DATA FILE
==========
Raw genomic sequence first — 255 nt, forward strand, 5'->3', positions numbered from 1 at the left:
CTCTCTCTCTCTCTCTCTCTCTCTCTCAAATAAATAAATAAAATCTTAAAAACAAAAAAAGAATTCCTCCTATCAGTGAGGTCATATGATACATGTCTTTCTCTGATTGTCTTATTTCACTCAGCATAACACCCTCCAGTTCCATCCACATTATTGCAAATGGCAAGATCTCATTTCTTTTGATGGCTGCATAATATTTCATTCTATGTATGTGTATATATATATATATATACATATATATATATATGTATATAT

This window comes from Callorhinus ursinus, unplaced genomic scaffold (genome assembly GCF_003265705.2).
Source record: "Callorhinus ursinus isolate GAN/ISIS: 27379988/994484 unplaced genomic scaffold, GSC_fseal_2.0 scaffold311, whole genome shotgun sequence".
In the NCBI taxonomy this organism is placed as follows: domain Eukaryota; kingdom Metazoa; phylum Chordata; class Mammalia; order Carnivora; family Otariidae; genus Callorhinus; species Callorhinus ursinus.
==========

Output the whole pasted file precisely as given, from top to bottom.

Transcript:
Raw genomic sequence first — 255 nt, forward strand, 5'->3', positions numbered from 1 at the left:
CTCTCTCTCTCTCTCTCTCTCTCTCTCAAATAAATAAATAAAATCTTAAAAACAAAAAAAGAATTCCTCCTATCAGTGAGGTCATATGATACATGTCTTTCTCTGATTGTCTTATTTCACTCAGCATAACACCCTCCAGTTCCATCCACATTATTGCAAATGGCAAGATCTCATTTCTTTTGATGGCTGCATAATATTTCATTCTATGTATGTGTATATATATATATATATACATATATATATATATGTATATAT

This window comes from Callorhinus ursinus, unplaced genomic scaffold (genome assembly GCF_003265705.2).
Source record: "Callorhinus ursinus isolate GAN/ISIS: 27379988/994484 unplaced genomic scaffold, GSC_fseal_2.0 scaffold311, whole genome shotgun sequence".
In the NCBI taxonomy this organism is placed as follows: domain Eukaryota; kingdom Metazoa; phylum Chordata; class Mammalia; order Carnivora; family Otariidae; genus Callorhinus; species Callorhinus ursinus.